Type Gene Locus OMIM Description
Autosomal dominant SPG4 (spastin protein) 2p22-p21 182601 SPG4 mutations are pathogenic because of haploinsufficiency (that is, decreased abundance of functionally normal spastin) rather that a dominant negative mechanism.[23] Emerging evidence suggests that spastin may interact with microtubules. A recent research showed that antitubulin antibodies could precipitate spastin in vitro, hence indicating that spastin can bind to tubulin. More recently, another study showed that a spastin fusion protein colocalized with microtubules in Cos-7 and HeLa cells transfected with wild type and mutant SPG4 expression vectors. Findings that spastin may interact with microtubules support the hypothesis that disturbances in axonal cytoskeleton or transport underlie some forms of HSP.[24]
Autosomal dominant SPG3A (atlastin protein) 14q11-q21 182600 SPG3A HSP is pure and almost indistinguishable from SPG4 HSP, except that it usually begins earlier, in childhood or adolescence. Atlastin contains conserved motifs for GTPase binding site and hydrolysis and is structurally homologous to guanylate binding protein 1 (GBP1).[25] The functional importance of atlastin’s GTPase motif is indicated by a recently identified HSP mutation that showed a disrupted GTPase motif which is usually conserved. GBP1, to which atlastin shows homology, is a member of the dynamin family of large GTPases.[26] Dynamins play essential roles in a wide variety of vesicle trafficking events: regulation of neurotrophic factors;[27] recycling of synaptic vesicles;[28] maintenance and distribution of mitochondria;[29] maintenance of the cytoskeleton via association to actin and microtubules.[30] The important and diverse functions of dynamins raise many interesting possibilities by which atlastin mutations could cause axonal degeneration. These possibilities include defective synaptic vesicle recycling leading to abnormal synaptic structure and impaired neurotransmission, impaired activation of selected neurotrophic factors, and impaired mitochondria distribution. Also known as Strumpell disease.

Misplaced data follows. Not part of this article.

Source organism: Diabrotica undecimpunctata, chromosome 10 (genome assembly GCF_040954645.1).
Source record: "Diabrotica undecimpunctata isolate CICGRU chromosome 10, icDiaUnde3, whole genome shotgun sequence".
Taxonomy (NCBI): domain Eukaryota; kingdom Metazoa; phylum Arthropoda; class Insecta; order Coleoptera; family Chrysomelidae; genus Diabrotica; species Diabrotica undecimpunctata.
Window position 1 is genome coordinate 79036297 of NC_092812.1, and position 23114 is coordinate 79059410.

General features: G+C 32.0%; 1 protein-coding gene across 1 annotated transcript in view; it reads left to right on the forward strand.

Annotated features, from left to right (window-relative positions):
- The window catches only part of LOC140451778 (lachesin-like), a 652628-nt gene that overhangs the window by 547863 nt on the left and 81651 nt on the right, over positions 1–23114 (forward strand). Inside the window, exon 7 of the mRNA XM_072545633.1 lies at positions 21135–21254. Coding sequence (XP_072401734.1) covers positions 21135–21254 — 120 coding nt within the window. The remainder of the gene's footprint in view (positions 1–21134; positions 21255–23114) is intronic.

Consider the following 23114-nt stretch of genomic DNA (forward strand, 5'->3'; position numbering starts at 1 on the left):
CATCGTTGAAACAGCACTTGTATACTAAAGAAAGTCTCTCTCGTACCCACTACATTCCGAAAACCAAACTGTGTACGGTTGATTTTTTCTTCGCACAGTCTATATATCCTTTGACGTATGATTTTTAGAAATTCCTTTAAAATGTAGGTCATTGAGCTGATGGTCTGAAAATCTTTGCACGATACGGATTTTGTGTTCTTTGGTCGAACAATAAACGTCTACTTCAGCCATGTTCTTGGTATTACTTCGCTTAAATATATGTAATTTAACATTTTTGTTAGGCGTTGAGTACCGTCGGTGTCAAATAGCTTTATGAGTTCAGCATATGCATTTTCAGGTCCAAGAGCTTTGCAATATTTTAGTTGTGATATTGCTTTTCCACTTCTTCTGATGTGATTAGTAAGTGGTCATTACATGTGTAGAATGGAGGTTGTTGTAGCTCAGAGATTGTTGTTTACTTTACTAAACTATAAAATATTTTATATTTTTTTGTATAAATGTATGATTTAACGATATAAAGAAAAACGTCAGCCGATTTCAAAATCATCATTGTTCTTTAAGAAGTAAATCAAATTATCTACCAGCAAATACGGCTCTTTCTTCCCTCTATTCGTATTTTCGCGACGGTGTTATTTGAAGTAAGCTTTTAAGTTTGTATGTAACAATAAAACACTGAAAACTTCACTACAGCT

Autosomal dominant SPG10 (KIF5A protein) 12q13 604187 KIF5A is a motor protein that participates in the intracellular movement of organelles and microtubules in both anterograde and retrograde directions. Subjects with KIF5A mutation exhibit either uncomplicated HSP or HSP associated with distal muscle atrophy. The HSP-specific KIF5A mutation disrupted an asparagine residue, present on the kinesin heavy chain motor protein, that prevented stimulation of the motor ATPase by microtubule binding.[31]
Autosomal dominant SPG13 (chaperonin 60, or heat shock protein 60 - HSP60) 2q33.1 605280 Although chaperonin 60 is known to encode mitochondrial proteins, the specific mechanisms by which mutations in that protein cause HSP are not yet known.[32]
Autosomal dominant SPG6 (NIPA1) 15q11.1 600363 The function of NIPA1 is unknown. It is widely expressed in the central nervous system. The presence of nine alternating hydrophobic-hydrophilic domains suggests that NIPA1 might encode a transmembrane protein. This feature makes NIPA1 unique among HSP related proteins. The mutation on the NIPA1 gene appears to act through a dominant negative gain of function. This prediction is based on the fact that subjects who are missing one NIPA1 gene entirely do not develop HSP.[33]